Energy Union in Romania: Optimism and Realism
The Energy Union could offer new hope and vision to Europe, but it is a question how much it can be implemented, said Mr. Vasile Iuga, SEE Cluster Leader, PwC, at Interconnecting Europe: Natural Gas in Romania roundtable which took place in Bucharest, Romania.
Still, he said such optimism also required a dose of realism. Mr. Iuga explained: “Let's see how much of what is being proposed will actually be implemented, because over time the EU has brought forth numerous strategic projects, but which have only been partially implemented.”
Thus, he said, the emphasis of the Energy Union should be placed on implementation in south-eastern Europe and Black Sea region, which he said plays an important role in the document. “In paragraph 2.2 it refers to the challenges that our region faces and the commitment of the European Union to initiate actions and the solving of problems in our region.”
Mr. Iuga quoted another paragraph related to South-east Europe: “Considering the vulnerabilities specific to the area, there is a need to improve cooperation in Central & Eastern Europe. The specific cooperative agreement will help accelerate the integration of these markets into a larger common market and will improve the liquidity of these products, allow for the improvement of energy efficiency and, last but not least, the Commission will make specific actions in this direction as an emergency matter.
“This is the first acknowledgement that South-eastern Europe is vulnerable and that the EU must take rapid and concrete steps to solve this matter,” he pointed out.
This he said, was a step back into realism. He commented: “Our region is the most vulnerable in Europe to shocks in terms of gas supply.”
He recalled the 2009 cut-off of supplies through Ukraine and by Russia, which he said had created fear in the public and business community that such stoppages might happen again.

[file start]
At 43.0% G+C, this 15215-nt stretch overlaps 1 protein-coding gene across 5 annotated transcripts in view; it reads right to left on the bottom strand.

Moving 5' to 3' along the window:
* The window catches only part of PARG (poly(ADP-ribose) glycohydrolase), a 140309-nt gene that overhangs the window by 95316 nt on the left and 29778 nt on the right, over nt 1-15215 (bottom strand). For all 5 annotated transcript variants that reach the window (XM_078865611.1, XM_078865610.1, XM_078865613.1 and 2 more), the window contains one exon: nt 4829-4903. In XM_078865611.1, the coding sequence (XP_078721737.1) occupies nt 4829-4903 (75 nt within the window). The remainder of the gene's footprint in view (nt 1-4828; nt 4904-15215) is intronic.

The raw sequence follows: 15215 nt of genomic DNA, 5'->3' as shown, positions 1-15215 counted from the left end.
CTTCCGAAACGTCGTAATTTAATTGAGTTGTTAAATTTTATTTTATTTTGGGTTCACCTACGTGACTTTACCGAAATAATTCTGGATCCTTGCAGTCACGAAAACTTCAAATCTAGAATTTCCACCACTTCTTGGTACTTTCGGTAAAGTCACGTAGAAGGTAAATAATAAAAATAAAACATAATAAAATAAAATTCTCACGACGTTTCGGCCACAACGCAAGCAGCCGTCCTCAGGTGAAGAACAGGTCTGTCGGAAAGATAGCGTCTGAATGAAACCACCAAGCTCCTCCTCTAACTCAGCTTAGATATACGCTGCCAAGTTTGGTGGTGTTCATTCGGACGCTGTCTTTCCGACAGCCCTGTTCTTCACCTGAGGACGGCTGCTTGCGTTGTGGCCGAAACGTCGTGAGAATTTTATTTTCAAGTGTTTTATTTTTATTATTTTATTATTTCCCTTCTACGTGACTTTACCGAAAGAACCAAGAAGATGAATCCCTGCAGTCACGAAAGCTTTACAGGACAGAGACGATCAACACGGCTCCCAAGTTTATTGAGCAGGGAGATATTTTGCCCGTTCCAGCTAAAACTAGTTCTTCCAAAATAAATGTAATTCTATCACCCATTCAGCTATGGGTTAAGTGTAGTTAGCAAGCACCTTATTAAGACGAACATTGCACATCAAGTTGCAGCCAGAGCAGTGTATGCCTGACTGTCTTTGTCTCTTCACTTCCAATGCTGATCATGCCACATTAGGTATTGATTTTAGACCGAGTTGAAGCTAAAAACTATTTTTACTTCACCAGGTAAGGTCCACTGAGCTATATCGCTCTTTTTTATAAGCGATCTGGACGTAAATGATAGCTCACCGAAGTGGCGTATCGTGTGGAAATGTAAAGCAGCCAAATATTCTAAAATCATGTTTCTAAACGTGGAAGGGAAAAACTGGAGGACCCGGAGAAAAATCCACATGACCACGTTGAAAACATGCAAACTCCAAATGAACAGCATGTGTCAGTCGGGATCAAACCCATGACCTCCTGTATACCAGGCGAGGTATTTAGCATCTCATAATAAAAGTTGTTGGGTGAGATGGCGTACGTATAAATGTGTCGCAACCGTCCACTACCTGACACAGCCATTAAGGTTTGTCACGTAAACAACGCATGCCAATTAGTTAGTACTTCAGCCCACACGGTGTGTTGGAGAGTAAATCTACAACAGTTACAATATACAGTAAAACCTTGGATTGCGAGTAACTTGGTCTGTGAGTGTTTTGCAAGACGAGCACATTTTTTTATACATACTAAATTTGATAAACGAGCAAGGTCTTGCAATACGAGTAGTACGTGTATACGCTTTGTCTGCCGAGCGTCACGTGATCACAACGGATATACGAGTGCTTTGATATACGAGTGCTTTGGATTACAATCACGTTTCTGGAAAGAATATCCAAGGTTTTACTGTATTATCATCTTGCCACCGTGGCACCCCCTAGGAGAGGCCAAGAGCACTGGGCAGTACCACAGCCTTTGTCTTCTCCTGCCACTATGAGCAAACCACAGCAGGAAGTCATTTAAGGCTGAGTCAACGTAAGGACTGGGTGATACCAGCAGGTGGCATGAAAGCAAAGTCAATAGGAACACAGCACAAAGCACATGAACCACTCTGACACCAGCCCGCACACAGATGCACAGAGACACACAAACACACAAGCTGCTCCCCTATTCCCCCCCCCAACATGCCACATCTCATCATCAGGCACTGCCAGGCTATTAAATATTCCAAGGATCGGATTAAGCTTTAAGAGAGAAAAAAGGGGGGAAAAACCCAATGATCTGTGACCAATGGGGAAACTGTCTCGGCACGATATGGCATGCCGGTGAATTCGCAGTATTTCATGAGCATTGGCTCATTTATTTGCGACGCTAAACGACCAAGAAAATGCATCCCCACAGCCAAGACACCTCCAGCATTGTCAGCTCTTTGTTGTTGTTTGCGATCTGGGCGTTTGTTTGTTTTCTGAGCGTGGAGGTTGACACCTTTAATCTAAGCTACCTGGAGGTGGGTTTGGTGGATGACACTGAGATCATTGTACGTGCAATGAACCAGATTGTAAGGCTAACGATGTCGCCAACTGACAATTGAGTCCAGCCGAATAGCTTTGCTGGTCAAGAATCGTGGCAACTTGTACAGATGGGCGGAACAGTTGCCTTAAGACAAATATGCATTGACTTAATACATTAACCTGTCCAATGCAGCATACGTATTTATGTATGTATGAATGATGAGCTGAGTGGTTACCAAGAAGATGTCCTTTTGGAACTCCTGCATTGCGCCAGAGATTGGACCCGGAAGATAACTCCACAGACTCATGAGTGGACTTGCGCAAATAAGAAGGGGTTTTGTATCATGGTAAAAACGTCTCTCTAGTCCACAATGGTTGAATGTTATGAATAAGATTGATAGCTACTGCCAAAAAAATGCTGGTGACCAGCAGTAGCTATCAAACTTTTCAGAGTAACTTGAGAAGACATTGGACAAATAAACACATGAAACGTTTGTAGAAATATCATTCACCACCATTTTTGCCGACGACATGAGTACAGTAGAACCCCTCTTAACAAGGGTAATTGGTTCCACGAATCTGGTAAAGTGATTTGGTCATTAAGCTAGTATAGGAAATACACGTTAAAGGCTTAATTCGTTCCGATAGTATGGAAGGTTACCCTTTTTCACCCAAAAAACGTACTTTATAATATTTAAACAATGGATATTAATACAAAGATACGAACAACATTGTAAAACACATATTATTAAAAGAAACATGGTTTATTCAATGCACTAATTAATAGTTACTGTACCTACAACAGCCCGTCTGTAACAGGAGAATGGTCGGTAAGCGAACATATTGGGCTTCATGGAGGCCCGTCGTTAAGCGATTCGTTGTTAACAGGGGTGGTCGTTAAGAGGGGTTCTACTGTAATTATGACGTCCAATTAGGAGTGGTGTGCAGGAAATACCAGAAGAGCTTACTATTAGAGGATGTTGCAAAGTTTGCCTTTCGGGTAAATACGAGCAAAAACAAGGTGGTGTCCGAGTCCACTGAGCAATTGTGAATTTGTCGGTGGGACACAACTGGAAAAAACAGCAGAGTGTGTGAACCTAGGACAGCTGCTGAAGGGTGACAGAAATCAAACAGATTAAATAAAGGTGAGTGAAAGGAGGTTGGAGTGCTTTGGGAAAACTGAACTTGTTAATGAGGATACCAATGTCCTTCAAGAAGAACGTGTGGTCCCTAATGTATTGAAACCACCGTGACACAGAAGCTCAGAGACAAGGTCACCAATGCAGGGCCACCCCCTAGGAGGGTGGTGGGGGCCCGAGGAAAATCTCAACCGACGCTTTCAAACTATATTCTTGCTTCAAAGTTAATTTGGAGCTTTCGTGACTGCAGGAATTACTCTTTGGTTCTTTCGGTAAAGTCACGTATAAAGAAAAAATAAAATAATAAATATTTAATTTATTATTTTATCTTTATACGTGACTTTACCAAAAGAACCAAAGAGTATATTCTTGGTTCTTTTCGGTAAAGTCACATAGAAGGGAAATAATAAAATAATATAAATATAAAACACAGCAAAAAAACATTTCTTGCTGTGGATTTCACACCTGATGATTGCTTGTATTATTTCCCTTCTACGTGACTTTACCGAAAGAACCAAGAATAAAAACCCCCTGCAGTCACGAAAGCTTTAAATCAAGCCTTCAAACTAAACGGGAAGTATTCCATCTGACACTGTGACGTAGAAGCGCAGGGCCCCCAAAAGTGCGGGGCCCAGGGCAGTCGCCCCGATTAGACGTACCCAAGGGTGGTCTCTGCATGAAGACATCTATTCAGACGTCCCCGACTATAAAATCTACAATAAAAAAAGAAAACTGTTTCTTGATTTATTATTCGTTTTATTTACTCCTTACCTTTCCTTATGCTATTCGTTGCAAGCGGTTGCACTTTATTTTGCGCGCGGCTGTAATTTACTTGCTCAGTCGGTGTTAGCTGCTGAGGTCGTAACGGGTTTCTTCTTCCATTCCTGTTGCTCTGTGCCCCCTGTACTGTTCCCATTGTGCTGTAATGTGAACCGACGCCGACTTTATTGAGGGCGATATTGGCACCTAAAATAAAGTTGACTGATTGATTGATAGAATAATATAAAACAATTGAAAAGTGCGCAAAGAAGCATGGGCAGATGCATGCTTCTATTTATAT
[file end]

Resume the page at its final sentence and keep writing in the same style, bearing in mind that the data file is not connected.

Mr. Iuga stated: “From this perspective, natural gas in our region is not just merchandise, but merchandise with a very high level of geopolitical interest. This is a key component of national security; currently, the region is quite isolated – not connected to the European emerging market, and the history of the last decades shows us that in this region there is no history of cooperation.”
He explained that interactions connected to natural gas are marked by individual rivalries. “And most of the countries in the region have sought individual 'escape plans.' That's why they've been divided and have acted individually – each country wants to be an energy hub and each has its own conditions.”
This, according to Mr. Iuga, had been apparent in deliberations over Nabucco, South Stream, and Southern Corridor projects, whose lessons learned provided food for thought on whether or not to engage in cooperation in South-east Europe.
Offering gas from Turkmenistan as a case-in-point, he said it was a real pipe dream that it could ever make it to Europe in the current geopolitical milieu.
There is a risk, he pointed out, of South-eastern Europe being bypassed by future gas pipeline projects. He offered, “Countries in the region are preoccupied by the fact that the funds made available by the EU will be allotted on a competitive basis to countries such as Spain or Italy. The fundamental question is, how much of the Connecting Europe Facility will actually be implemented in our region?”
He noted that, regarding this, Romania is in a very special position, explaining: “We do have the ability to be the country that produces gas, both for domestic and European needs. But we can also be a transit country.”
Still he admitted that the large infrastructure pipelines have bypassed Romania, and its interconnectors are low capacity.
Poland's interconnector and LNG terminal, said Mr. Iuga, show that it is possible to move beyond discussions.
“Implementation of projects is essential, because investors will risk very significant investments they must make in the long-term in our region only if they have the certitude that the infrastructure needed to bring the resources to the market is built and operational,” he opined.
According to Mr. Iuga, in South-eastern Europe a commitment to the implementation of such projects will be crucial going forward, given that most Energy Union objectives are due to be launched by 2016. “Europe and the region of Europe we are part of cannot afford to fail again in case of a gas crisis,” he said.